Independent author John Locke joins Amazon's million-Kindle-seller club, but at what cost?
Kentucky-based independent author John Locke has joined big-name writers Stieg Larsson, James Patterson, Nora Roberts, Charlaine Harris, Lee Child, Suzanne Collins and Michael Connelly in the Kindle million-seller club. Only these eight authors have sold more than 1 million Kindle e-books through Amazon.
Locke, whose books appear on Amazon using Kindle Direct Publishing, is the first author without a major publisher to have achieved the Kindle million-seller mark.
But at what cost? Locke is the author of the Donovan Creed novels, a mystery-thriller series, all of which have been Kindle bestsellers. Each of those novels is priced at 99 cents when sold as a Kindle e-book (those that also are paperbacks retail for $8 to $15).
Kindle Direct Publishing authors can set their own Kindle e-book prices, and the price they set determines the royalty rates they receive. Books that are listed for $2.99 to $9.99 give the author a 70% royalty rate; books that cost either more or less get a royalty rate of just 35%. The lowest price at which an author can list a Kindle ebook is 99 cents.
Which means Locke receives slightly less than 35 cents per Kindle ebook he sells.
What's significant in relation to Locke hitting the million-seller Kindle ebook mark is that it showcases that while choosing the Kindle Direct Publishing route removes agents and publishers from the equation, Locke makes less money with his 99-cent gambit than he would selling the same number of books with a traditional publisher. And he puts a downward price pressure on Kindle e-books in the process.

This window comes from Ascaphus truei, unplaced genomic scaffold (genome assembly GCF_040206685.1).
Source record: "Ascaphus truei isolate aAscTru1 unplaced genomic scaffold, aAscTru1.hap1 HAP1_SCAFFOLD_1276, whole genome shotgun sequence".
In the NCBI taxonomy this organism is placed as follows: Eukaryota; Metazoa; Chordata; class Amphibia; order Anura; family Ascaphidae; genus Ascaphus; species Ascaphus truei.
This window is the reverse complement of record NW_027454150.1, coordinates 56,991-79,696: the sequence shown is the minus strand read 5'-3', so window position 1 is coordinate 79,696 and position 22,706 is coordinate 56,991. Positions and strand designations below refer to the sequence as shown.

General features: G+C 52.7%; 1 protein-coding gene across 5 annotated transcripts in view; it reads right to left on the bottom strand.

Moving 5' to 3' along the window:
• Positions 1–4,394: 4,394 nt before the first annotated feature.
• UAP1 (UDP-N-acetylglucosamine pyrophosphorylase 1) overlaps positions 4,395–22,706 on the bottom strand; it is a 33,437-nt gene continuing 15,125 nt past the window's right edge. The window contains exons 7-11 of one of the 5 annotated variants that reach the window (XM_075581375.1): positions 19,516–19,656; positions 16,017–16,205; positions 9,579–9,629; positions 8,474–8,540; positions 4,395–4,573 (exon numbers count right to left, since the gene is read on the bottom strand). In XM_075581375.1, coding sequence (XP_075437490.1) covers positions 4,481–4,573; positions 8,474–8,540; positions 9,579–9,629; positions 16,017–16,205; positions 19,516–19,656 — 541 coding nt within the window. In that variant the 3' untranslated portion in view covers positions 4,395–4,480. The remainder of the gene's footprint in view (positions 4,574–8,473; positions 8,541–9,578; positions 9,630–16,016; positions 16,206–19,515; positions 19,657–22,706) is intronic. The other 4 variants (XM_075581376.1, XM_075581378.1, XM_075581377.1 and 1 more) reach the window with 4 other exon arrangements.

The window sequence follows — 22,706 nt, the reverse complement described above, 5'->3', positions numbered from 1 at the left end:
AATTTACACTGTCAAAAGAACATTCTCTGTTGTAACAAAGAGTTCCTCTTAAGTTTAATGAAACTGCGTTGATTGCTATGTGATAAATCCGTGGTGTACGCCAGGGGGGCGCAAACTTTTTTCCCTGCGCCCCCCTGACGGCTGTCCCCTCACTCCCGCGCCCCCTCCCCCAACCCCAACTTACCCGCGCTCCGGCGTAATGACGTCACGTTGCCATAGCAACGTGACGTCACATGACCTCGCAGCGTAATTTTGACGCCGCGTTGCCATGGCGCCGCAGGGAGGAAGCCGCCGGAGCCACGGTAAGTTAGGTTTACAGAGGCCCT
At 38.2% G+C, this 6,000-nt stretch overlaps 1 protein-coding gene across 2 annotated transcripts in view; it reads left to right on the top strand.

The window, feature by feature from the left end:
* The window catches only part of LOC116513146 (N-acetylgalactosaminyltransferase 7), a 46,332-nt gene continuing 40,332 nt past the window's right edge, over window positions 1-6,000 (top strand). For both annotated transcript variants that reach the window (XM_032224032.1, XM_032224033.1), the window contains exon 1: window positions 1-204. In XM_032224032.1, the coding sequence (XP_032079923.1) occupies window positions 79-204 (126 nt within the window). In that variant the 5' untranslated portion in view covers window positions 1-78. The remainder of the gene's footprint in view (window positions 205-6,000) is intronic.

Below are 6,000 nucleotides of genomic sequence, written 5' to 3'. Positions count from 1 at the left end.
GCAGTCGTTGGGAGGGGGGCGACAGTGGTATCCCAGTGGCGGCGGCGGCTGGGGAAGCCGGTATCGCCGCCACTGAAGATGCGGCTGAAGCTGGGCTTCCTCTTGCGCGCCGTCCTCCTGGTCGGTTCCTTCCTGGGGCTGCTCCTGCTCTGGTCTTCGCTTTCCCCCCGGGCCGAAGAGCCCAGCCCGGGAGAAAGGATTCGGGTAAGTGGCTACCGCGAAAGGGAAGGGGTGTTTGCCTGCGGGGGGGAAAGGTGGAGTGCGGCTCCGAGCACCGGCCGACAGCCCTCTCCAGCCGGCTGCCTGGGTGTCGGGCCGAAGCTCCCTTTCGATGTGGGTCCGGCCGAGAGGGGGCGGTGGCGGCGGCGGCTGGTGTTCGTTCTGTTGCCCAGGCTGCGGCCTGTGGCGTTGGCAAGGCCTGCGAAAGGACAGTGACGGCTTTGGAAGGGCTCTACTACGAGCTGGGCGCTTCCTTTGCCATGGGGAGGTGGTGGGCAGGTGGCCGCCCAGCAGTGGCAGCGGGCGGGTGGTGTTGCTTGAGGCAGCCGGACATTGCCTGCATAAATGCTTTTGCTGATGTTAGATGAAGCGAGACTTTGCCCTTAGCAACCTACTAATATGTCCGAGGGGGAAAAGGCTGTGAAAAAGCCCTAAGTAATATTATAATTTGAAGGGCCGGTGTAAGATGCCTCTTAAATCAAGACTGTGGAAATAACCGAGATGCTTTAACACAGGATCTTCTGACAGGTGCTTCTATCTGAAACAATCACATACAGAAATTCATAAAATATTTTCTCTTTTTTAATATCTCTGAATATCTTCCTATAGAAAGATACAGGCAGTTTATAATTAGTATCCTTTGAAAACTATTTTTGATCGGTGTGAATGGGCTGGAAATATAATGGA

Authors who have deals with traditional publishers, from someone just starting out to a bestseller like James Patterson, might expect to make anywhere from $2 to $4 per sale of a $20 hardcover sold in a bookstore. With e-books, whose retailers have fostered a new kind of revenue split between publisher and bookseller, some of the details are still being worked out. But in general, authors with major publishers stand to make a similar pecentage -- a $15 e-book brings them $1.50 to $3. Drop the price of the e-book to $9.99 and a traditional author might make about $1 to $2.
Which is not much. But it's still more than 35 cents.
Sure, Locke isn't hurting. If he sold a million Kindle e-books at 99 cents, he'd clear $346,500 -- nice work if you can get it. But if he were working with a traditional publisher, that $346,500 might be a lot closer to $1 million.
And in fact, Locke hasn't only sold his Kindle e-books for 99 cents -- that's just how he prices his novels. He has a nonfiction title that retails for $4.99: "How I Sold 1 Million eBooks in 5 Months!"
Which is another issue -- Locke's success notwithstanding, not everyone can sell 1 million e-books in five months. "In fact, more people will sell less than 100 copies of their books self-publishing than will sell 10,000 books," cautioned one observer. Who? None other than Amanda Hocking, who was the first self-published million-seller to make headlines.
-- Carolyn Kellogg
Photo: John Locke. Credit: Amazon.com